The office of Los Angeles County Controller Kenneth Mejia is an exception.
Mejia, elected to the office last year, has a dedicated portal at which his team shares visualizations it has created. Below is a grim example, showing the locations in the city where unhoused residents have died in recent years.
Sergio Perez, chief of accountability and oversight for Mejia’s office, explained that the visualizations were part of an effort to make the large amount of information gathered by the office more accessible. There are public-facing ones, like the map above, and ones created for policymakers that remain private.
“We think that the data should be leading public policy decisions, not assumptions or untested beliefs,” Perez told me when we spoke by phone on Friday.
That means a particular focus on housing issues, obviously a key concern for Angelenos and an issue that overlaps with homelessness. The controller’s office also has a map of affordable housing agreements enacted by the city over the last decade, essentially providing an index of places that housing is not (necessarily) egregiously expensive.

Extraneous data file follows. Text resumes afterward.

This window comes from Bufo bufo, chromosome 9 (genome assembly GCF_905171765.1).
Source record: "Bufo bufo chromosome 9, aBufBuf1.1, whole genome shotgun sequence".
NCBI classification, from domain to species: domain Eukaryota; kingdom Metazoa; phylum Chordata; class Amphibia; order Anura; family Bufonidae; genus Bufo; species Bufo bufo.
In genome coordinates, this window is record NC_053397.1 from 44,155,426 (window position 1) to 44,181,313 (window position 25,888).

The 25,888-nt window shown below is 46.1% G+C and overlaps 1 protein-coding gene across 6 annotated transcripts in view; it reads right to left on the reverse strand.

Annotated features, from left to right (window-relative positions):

The person behind these visualizations is the office’s director of technology and innovation, 19-year-old Kyler Chen. (“I’ve never felt older than when I’m in a meeting with him," Perez told me.) He and two interns collect and organize data before creating the presentations that are shared with the public. The intent, Perez said, was to “fill public data vacuums” that exist either because data is inaccessible or out-of-date.